Set the Scene: How to Use Setting to Enhance Your Writing

Set the Scene: How to Use Setting to Enhance Your Writing

Setting isn't just a backdrop. Find out how to deepen and enrich your characters, plot, and theme by creating settings that stand out.

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The Star Wars Prequels: How Writers Can Avoid Their Storytelling Mistakes

The Star Wars Prequels: How Writers Can Avoid Their Storytelling Mistakes

There were many missteps in the "Star Wars" prequel films, not least of all the invention of Jar-Jar Binks. Here's how to avoid those same mistakes in your work. How wude!

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How Planning a Novel Saves Writing Time for New Novelists

How Planning a Novel Saves Writing Time for New Novelists

Are you a new writer? Discover why planning speeds up your writing time, and check out these steps for planning your novel.

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Is Show, Don't Tell Good Advice?

Is Show, Don't Tell Good Advice?

Is "show, don't tell" useful writing advice? Author Kyle A. Massa goes deep on the subject in this article.

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How to Build an Outline

How to Build an Outline

If you plot a novel beforehand, it leaves your creative mind free to focus on constructing scenes and sentences. In this article, New York Times best-selling author David Farland teaches his methods for plotting engaging books.

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How Weather Affects Fiction

How Weather Affects Fiction

Is weather one of the most under-utilized facets of fiction? In this article, speculative fiction author Kyle A. Massa explores several ways to use it in your work.

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Building a World Within a World: Worldbuilding and Historical Fiction

Building a World Within a World: Worldbuilding and Historical Fiction

Good stories require an immersive world to plunge readers into. If you're writing historical fiction, you'll need to pay attention to historical accuracy to ground your characters' relationships, motivations, and conflicts. In this article, author Hayley Milliman shows us how.

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How to Improve Your Story Arc and Give Your Character Depth

How to Improve Your Story Arc and Give Your Character Depth

You’ve survived yet another NaNoWriMo. Congratulations! You’ve just written a book in 30 days. Now what? Kathy Edens tackles this question.

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How to Create Mood like Edgar Allan Poe

How to Create Mood like Edgar Allan Poe

The master of Gothic horror stories, Edgar Allan Poe could set the tone of anything with a few chosen words. Here's how he did it.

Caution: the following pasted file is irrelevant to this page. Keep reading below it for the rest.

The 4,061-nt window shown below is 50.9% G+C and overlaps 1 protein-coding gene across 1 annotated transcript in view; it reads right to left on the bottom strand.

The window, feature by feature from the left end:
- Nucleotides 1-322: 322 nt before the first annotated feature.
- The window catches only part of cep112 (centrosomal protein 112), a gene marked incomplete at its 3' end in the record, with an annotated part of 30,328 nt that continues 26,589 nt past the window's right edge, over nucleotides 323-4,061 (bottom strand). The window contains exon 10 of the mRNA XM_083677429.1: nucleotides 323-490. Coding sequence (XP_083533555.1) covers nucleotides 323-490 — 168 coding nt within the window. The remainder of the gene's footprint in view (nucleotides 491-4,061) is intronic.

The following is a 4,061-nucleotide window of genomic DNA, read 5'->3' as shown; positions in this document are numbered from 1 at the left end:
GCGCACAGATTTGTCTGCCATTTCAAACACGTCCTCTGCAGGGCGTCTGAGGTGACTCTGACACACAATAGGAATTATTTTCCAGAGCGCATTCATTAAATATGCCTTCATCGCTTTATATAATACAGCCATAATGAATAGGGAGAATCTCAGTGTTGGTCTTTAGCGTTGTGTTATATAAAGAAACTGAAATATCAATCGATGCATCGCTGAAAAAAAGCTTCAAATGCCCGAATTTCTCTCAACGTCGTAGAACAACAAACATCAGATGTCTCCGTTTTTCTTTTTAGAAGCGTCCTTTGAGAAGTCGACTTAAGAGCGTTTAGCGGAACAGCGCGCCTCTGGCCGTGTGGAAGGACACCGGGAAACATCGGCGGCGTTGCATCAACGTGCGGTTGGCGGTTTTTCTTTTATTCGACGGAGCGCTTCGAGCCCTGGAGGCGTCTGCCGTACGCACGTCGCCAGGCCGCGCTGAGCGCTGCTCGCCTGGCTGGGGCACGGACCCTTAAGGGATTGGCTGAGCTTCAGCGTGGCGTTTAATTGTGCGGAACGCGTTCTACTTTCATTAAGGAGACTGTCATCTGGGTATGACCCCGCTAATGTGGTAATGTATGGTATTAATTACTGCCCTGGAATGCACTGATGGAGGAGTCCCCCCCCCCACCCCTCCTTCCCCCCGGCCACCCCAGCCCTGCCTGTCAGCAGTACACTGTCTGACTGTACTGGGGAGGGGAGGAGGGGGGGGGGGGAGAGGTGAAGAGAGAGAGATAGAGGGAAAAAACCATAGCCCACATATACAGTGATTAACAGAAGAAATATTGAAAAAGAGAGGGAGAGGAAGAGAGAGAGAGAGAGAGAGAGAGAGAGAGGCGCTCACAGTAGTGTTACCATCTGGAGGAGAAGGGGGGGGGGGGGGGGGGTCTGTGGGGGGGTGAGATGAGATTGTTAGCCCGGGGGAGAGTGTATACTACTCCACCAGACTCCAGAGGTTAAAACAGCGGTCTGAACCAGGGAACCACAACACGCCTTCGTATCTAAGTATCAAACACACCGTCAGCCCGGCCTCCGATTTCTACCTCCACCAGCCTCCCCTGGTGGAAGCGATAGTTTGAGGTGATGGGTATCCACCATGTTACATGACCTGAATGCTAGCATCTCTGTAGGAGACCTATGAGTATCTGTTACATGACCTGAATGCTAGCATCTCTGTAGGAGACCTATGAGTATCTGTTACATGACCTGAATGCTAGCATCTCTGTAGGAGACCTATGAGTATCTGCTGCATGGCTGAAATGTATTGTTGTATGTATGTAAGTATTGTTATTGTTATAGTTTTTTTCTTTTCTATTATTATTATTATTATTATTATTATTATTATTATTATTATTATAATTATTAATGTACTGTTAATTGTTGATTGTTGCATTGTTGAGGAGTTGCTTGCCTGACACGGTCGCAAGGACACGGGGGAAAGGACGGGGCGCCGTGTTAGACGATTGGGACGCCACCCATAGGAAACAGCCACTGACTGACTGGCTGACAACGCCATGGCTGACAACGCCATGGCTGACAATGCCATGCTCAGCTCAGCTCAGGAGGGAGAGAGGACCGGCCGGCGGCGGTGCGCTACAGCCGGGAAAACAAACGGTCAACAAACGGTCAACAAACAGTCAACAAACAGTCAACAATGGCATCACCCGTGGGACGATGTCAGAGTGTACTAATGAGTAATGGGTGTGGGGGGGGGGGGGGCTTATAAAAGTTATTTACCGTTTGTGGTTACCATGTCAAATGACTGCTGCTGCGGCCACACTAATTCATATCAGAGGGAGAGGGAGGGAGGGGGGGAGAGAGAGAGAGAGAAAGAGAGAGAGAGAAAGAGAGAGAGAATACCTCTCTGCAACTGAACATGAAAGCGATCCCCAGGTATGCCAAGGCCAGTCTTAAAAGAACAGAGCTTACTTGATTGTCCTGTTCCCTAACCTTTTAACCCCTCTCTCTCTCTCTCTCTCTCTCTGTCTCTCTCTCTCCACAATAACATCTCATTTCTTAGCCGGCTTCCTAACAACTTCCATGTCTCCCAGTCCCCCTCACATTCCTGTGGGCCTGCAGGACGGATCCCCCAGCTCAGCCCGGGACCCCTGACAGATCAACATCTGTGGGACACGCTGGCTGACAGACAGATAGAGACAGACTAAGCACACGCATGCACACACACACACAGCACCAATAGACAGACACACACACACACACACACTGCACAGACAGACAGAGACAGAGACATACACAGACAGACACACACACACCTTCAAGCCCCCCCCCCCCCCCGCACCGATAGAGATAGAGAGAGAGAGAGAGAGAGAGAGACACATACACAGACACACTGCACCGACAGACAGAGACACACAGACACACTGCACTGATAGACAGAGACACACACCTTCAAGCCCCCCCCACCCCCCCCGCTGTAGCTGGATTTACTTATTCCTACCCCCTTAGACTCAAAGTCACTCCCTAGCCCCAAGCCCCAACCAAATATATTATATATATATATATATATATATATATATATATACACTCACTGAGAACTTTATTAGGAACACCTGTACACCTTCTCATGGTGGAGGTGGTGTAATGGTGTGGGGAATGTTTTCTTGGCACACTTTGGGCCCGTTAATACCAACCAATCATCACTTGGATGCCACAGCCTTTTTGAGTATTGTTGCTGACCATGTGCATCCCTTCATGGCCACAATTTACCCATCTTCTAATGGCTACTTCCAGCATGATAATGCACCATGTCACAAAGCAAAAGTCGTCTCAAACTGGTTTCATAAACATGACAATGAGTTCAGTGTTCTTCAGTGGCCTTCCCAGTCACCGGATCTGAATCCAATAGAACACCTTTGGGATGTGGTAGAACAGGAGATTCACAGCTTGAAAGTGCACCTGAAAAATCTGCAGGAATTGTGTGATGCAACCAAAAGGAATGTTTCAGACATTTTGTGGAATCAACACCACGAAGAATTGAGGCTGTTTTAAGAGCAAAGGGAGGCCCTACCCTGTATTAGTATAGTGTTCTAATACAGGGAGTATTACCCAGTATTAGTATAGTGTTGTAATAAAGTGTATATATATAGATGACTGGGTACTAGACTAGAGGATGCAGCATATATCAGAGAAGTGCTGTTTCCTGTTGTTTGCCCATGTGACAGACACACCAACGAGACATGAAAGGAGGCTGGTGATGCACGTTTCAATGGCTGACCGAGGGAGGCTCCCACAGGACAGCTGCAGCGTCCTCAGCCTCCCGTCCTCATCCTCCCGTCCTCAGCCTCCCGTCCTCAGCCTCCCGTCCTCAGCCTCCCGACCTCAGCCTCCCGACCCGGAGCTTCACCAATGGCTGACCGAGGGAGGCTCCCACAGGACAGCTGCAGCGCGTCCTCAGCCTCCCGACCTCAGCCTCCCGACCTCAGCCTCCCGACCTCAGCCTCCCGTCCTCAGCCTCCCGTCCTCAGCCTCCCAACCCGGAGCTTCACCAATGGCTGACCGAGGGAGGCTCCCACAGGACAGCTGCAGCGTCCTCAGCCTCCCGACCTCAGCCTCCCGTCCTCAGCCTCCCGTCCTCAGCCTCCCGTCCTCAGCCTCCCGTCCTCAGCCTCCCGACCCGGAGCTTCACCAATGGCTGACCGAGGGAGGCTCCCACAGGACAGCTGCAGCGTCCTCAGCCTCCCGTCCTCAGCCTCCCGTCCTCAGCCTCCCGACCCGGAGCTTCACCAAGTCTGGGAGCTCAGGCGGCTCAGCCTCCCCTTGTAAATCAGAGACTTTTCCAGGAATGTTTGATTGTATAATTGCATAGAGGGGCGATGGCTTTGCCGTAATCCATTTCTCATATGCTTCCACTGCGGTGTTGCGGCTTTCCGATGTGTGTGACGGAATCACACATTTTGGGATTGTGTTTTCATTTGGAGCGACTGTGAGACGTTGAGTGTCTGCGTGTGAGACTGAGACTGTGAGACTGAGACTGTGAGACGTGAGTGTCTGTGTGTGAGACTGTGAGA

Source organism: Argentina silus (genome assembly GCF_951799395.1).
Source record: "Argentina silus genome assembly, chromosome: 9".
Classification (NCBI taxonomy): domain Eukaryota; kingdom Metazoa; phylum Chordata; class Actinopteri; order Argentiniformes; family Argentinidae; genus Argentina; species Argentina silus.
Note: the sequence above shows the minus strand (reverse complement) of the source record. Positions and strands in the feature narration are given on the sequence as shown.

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How Writing a Series Boosts Your Author Career

How Writing a Series Boosts Your Author Career

Creating a series can boost your author career and simplify your novel writing. You’ll create benefits as a writer and increase your marketing power. Author Zara Altair offers tips on writing a series.

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Writing Advice from Kurt Vonnegut

Writing Advice from Kurt Vonnegut

Kurt Vonnegut, author of such classics as *Slaughterhouse Five* and *Breakfast of Champions*, stands today as one of the 20th century’s most important American writers. I can’t think of anyone better placed to give literary advice, and, thankfully, he agreed with me. These eight tips were originally written by Vonnegut to apply exclusively to writers of short stories, but I reckon they’re just as useful for writers of longer fiction.

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How to Test Drive Your Story Idea for a Novel

How to Test Drive Your Story Idea for a Novel

Try these six story exercises to test your idea for a novel. Avoid wasting time on an idea that doesn’t work before making a commitment to an entire novel.

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Popular Fiction Archetypes

Popular Fiction Archetypes

Fiction writers don't start from scratch. They can utilize existing character and story archetypes, personality and emotional types, and the goals and the fears of each type. Combining them in a strong storyline is almost a guarantee for creating best-selling works.

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How to Write Historical Fiction (without a history degree)

How to Write Historical Fiction (without a history degree)

If you are an HF writer, hats off to you! I learned haters will find the smallest discrepancy in your writing and crow it from the rooftops. Perhaps HF writers have extra thick skin. Whatever their impetus, they don’t necessarily have a love of history per se—and certainly don’t need a degree. They find either a period, an event, or historical person thoroughly interesting and decide to dig deeper.

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Don’t Go Alone! Take a Cowriter

Don’t Go Alone! Take a Cowriter

I have known my cowriter for six years. It’s a long story full of coincidences and serendipity, but it completely changed my writing process. I rely on her in so many ways. We both wrote on an anonymous writing website where we worked on stories under pseudonyms. My cowriter and I met in the typical way: she reviewed my chapter, and out of common courtesy, I reviewed hers in return. We liked each other’s work, so we continued to follow and review, and we eventually started private messaging. Even then, we mostly talked about our writing, but over time, we started getting to know each other beyond our pseudonyms.

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